So I didn’t apologize for the door, but the day after book club, I repainted it:
Since I already had the too bright green paint, I added some white and grey to it, just to see if I could mix up a good, toned-down color. Yes! it worked great… but, I don’t advise to do it that way. There are obvious drawbacks to mixing your own custom color like that. Say if I didn’t have enough paint to finish the job, I’d probably never be able to exactly match it for more paint. In this case, I figured since I already had the too-bright-of-green paint, I wasn’t out much by adding some leftover paint to it just to see what I could come up with.
There’s the vintage green shelf on the screen porch… my new ‘custom mixed’ green coordinates with it so much better now!
Okay, door fixed… now to the window treatment…
The vintage fabric I found, was actually already a pair of old curtains. They were just too large for the door. In fact, I only needed one of the two panels for this project, (the other panel is for a future project, a cabinet curtain in the kitchen).
Laying out the one panel, I was able to cut it in half lengthwise and have the perfect width for the now two panels of the door curtain.
Next, I needed to shorten the curtain. Allowing for the hem allowance and for the curtain rod to sit well above the actual window, I cut off the remainder.
Then I pressed and pinned the raw edges of the side seams where I cut it in half, and I folded and pinned the bottom hem for stitching.
Of course, folding the fabric over twice on each seam/hem to hide the fabric’s raw edges.
Lastly, to create a simple and easy rod pocket to slip the curtain rod in to, I just sliced the inside layer of the header seam, that was already there from the old curtain:
Having a window treatment on a door, that gets opened and shut frequently, can sometimes cause a ‘floppy’ mess, due to the window treatment flying back and forth with the door movement. So for this curtain, to keep it a little more contained, (as we do use this back door a lot) I added simple ties, made from gingham ribbon. Those two little ties are held with small 3M hooks that are mounted on the door just behind the curtain panels, hidden from view.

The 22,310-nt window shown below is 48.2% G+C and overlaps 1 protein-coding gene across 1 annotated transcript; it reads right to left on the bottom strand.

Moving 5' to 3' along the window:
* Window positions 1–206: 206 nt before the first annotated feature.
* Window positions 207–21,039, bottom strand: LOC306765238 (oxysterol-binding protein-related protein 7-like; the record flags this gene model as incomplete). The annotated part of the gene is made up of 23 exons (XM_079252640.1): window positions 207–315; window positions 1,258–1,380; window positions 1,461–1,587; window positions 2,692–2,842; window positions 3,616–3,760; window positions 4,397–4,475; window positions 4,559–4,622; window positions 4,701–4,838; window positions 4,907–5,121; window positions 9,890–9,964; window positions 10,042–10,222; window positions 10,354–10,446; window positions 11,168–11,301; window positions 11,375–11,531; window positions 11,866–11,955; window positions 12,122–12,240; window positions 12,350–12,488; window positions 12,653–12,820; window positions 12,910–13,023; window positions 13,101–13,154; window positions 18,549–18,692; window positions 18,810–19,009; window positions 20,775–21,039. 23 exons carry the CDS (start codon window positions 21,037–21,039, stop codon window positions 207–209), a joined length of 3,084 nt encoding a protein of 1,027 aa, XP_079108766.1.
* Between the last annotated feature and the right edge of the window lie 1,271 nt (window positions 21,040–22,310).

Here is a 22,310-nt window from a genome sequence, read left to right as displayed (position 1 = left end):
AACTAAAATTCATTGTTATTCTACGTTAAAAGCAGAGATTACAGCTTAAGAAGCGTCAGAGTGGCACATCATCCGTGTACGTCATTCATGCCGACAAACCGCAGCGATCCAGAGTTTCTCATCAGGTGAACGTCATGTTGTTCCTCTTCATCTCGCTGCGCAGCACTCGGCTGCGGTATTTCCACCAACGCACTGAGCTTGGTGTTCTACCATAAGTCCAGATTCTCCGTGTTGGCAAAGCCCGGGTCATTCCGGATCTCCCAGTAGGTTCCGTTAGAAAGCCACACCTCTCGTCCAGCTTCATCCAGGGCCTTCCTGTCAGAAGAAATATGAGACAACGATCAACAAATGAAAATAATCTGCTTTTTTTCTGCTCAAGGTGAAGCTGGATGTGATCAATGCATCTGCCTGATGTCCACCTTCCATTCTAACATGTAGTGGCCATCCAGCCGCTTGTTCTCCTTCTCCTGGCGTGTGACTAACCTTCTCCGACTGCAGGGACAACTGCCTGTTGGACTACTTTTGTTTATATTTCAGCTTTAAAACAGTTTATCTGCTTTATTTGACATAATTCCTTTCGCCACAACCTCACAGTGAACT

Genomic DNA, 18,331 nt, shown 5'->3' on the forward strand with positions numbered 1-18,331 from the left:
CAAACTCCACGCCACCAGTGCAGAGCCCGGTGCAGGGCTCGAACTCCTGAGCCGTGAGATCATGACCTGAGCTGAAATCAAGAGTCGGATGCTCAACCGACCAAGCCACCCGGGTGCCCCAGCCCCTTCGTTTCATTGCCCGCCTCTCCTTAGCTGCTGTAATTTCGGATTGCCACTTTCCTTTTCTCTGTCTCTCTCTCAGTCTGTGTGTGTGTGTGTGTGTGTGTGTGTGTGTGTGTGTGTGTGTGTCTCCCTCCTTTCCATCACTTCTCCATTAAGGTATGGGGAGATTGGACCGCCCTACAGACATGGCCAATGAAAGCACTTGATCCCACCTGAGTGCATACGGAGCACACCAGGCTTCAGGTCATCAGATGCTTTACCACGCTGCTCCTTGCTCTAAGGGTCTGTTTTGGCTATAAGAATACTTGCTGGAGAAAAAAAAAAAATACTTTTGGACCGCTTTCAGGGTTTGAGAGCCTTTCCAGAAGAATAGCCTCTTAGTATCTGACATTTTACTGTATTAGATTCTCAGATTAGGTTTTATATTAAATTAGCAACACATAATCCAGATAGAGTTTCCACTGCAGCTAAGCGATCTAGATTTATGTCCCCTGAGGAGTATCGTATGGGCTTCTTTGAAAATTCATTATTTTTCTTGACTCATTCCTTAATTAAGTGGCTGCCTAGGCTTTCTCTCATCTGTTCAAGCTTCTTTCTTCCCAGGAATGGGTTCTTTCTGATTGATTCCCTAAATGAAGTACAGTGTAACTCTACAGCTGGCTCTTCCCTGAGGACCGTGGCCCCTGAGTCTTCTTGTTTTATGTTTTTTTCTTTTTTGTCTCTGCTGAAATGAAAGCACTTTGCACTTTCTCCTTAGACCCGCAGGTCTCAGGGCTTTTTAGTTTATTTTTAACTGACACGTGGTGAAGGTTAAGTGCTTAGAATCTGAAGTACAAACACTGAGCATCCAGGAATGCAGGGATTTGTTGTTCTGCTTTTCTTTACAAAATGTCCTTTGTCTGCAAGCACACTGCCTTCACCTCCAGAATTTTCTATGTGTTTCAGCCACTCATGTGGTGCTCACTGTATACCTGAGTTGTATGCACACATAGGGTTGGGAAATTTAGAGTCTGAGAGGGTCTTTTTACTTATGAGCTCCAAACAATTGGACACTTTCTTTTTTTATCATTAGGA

A magnetic rod on the top does the trick to firmly hang the curtain from without having to drill into the door.
What a great invention! (Here is a shopping link for some magnetic rods in different colors) This post shows how I used a magnetic rod in the apartment with a ‘no sew’ door curtain! This curtain on the kitchen door could be made in the same ‘no sew’ way too. I prefer to sew with my sewing machine, (when I have access to it) but I know that some people either don’t have a sewing machine, or are intimidated by it, so a ‘no sew’ approach could work great.
Another great thing about magnetic rods on a door like this is if you change your mind about having the curtain there, it is super easy to take it down!
But for now, I love the simple Colonial Revival Cottage style of the back kitchen door curtain.
Thanks so much for stopping by! Please feel free to follow and share this blog with your friends, as well as on Facebook, Pinterest, Flipboard, Bloglovin, YouTube and Instagram! I appreciate you reading along.